Former Florida Sen. Mel Martinez used a conference call this afternoon to defend Romney's harder shift on immigration, saying himself and other architects of the failed comprehensive immigration reform bill in 2007 misread public sentiment.
"We really, at the time, I think made a mistake in not understanding just how passionate the American people felt about the issue of securing the border," said Martinez, who has participated in White House talks this year on immigration.
Romney at one point lined up with Martinez, but his position changed as he ran for president in 2008, according to a Bloomberg story today. Martinez, who was backing John McCain, even criticized Romney and Rudy Giuliani. “They are wrong on that and they are wrong in just criticizing,” he said. “I wish that as presidential candidates, they would take the next step, which is to say: here is how I would solve the problem.”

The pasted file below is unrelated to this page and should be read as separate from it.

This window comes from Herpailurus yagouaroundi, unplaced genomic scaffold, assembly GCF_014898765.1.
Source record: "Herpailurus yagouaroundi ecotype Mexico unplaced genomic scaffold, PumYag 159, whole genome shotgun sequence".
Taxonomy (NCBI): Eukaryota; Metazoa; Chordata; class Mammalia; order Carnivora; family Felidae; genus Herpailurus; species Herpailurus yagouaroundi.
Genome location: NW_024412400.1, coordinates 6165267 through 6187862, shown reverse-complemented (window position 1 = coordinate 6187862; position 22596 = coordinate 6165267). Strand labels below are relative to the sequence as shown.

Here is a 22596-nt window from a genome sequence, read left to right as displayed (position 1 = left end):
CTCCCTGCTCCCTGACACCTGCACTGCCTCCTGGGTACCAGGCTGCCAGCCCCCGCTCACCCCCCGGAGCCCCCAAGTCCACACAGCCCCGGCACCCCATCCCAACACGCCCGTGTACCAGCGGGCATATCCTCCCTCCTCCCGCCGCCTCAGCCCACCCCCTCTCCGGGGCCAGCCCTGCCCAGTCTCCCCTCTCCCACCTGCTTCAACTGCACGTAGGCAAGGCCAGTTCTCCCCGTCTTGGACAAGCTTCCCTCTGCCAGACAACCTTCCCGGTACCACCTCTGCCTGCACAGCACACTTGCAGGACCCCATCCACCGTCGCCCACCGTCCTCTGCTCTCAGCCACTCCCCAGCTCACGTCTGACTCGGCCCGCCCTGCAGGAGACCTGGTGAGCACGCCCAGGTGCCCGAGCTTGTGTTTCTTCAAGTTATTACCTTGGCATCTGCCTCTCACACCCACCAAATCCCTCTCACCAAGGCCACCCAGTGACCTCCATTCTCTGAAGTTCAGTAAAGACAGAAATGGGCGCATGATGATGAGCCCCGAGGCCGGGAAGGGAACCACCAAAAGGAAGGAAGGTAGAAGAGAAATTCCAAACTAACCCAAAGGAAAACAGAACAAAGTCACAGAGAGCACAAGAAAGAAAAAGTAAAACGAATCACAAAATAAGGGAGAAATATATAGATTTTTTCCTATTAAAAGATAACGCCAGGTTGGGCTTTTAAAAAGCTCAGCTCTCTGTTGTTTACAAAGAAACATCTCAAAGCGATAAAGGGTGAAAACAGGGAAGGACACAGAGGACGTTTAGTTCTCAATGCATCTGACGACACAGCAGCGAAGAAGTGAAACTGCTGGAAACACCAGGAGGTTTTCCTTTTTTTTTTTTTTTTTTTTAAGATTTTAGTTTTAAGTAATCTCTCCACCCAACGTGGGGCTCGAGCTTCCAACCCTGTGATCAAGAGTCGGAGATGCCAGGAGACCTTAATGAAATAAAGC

Romney has maintained his posture, saying in the last debate that amnesty is a "magnet" for other illegal immigrants.
But Martinez minimized that today. "I understand Mitt Romney to be a fair-minded, decent person," he said. "I'm not concerned about what may be some difference in nuances ... ."
The conference call, joined by state Sen. John Thrasher, was in response to the DNC's new attack ad over Mitt Romney's changing stance on several key positions. Florida Rep. Debbie Wasserman Schultz, who doubles as DNC chair, held a conference call with reporters and pretty much called him a liar.
She said she tells her children not to fib because, "Keeping track of all the lies gets a little tiring and difficult."
The ad will run in Albuquerque, Raleigh-Durham; Columbus, O.H.; Pittsburgh; Washington, D.C.; and, Milwaukee.
"A lot of this ad talks about the life issue," Martinez said in today's call. "I’m pro-life, and I would much rather have a President Romney over a President Obama when it came to that issue."